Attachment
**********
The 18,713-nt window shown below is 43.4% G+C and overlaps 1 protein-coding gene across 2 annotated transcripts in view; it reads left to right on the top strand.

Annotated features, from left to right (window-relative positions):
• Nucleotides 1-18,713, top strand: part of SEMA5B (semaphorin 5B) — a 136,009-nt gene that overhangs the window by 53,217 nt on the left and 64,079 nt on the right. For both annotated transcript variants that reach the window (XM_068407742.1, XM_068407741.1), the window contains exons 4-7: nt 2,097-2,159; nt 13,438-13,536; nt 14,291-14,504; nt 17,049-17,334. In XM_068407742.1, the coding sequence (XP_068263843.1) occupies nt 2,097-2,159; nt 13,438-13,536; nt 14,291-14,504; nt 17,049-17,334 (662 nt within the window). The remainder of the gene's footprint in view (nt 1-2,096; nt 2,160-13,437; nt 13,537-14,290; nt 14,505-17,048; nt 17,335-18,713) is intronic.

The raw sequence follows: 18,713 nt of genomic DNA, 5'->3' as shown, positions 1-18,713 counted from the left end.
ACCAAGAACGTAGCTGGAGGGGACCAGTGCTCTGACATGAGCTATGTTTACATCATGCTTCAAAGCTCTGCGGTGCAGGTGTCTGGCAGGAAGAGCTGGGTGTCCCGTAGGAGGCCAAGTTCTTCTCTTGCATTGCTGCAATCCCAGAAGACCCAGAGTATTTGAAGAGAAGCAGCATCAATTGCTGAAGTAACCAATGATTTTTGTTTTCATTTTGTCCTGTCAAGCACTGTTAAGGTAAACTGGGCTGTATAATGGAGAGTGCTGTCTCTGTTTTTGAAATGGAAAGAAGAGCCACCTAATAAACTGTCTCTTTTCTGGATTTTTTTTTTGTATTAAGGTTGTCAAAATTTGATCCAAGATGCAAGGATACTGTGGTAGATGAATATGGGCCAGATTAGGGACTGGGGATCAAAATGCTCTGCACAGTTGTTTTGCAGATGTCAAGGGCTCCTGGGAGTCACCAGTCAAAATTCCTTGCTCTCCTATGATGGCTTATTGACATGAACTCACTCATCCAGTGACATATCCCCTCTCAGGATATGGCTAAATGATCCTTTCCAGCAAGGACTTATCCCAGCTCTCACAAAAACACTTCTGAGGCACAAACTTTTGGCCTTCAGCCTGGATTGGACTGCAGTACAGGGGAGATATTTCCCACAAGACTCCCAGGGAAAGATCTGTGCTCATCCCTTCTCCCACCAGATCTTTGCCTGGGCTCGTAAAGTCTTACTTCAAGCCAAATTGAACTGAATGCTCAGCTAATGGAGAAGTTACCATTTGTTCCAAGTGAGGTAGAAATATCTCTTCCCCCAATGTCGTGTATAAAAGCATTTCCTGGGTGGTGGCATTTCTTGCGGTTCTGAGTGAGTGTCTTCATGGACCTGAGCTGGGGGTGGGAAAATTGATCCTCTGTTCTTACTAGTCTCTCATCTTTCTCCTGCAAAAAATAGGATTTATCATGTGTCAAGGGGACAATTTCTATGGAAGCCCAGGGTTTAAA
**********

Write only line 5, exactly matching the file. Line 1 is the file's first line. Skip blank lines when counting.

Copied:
ACCAAGAACGTAGCTGGAGGGGACCAGTGCTCTGACATGAGCTATGTTTACATCATGCTTCAAAGCTCTGCGGTGCAGGTGTCTGGCAGGAAGAGCTGGGTGTCCCGTAGGAGGCCAAGTTCTTCTCTTGCATTGCTGCAATCCCAGAAGACCCAGAGTATTTGAAGAGAAGCAGCATCAATTGCTGAAGTAACCAATGATTTTTGTTTTCATTTTGTCCTGTCAAGCACTGTTAAGGTAAACTGGGCTGTATAATGGAGAGTGCTGTCTCTGTTTTTGAAATGGAAAGAAGAGCCACCTAATAAACTGTCTCTTTTCTGGATTTTTTTTTTGTATTAAGGTTGTCAAAATTTGATCCAAGATGCAAGGATACTGTGGTAGATGAATATGGGCCAGATTAGGGACTGGGGATCAAAATGCTCTGCACAGTTGTTTTGCAGATGTCAAGGGCTCCTGGGAGTCACCAGTCAAAATTCCTTGCTCTCCTATGATGGCTTATTGACATGAACTCACTCATCCAGTGACATATCCCCTCTCAGGATATGGCTAAATGATCCTTTCCAGCAAGGACTTATCCCAGCTCTCACAAAAACACTTCTGAGGCACAAACTTTTGGCCTTCAGCCTGGATTGGACTGCAGTACAGGGGAGATATTTCCCACAAGACTCCCAGGGAAAGATCTGTGCTCATCCCTTCTCCCACCAGATCTTTGCCTGGGCTCGTAAAGTCTTACTTCAAGCCAAATTGAACTGAATGCTCAGCTAATGGAGAAGTTACCATTTGTTCCAAGTGAGGTAGAAATATCTCTTCCCCCAATGTCGTGTATAAAAGCATTTCCTGGGTGGTGGCATTTCTTGCGGTTCTGAGTGAGTGTCTTCATGGACCTGAGCTGGGGGTGGGAAAATTGATCCTCTGTTCTTACTAGTCTCTCATCTTTCTCCTGCAAAAAATAGGATTTATCATGTGTCAAGGGGACAATTTCTATGGAAGCCCAGGGTTTAAA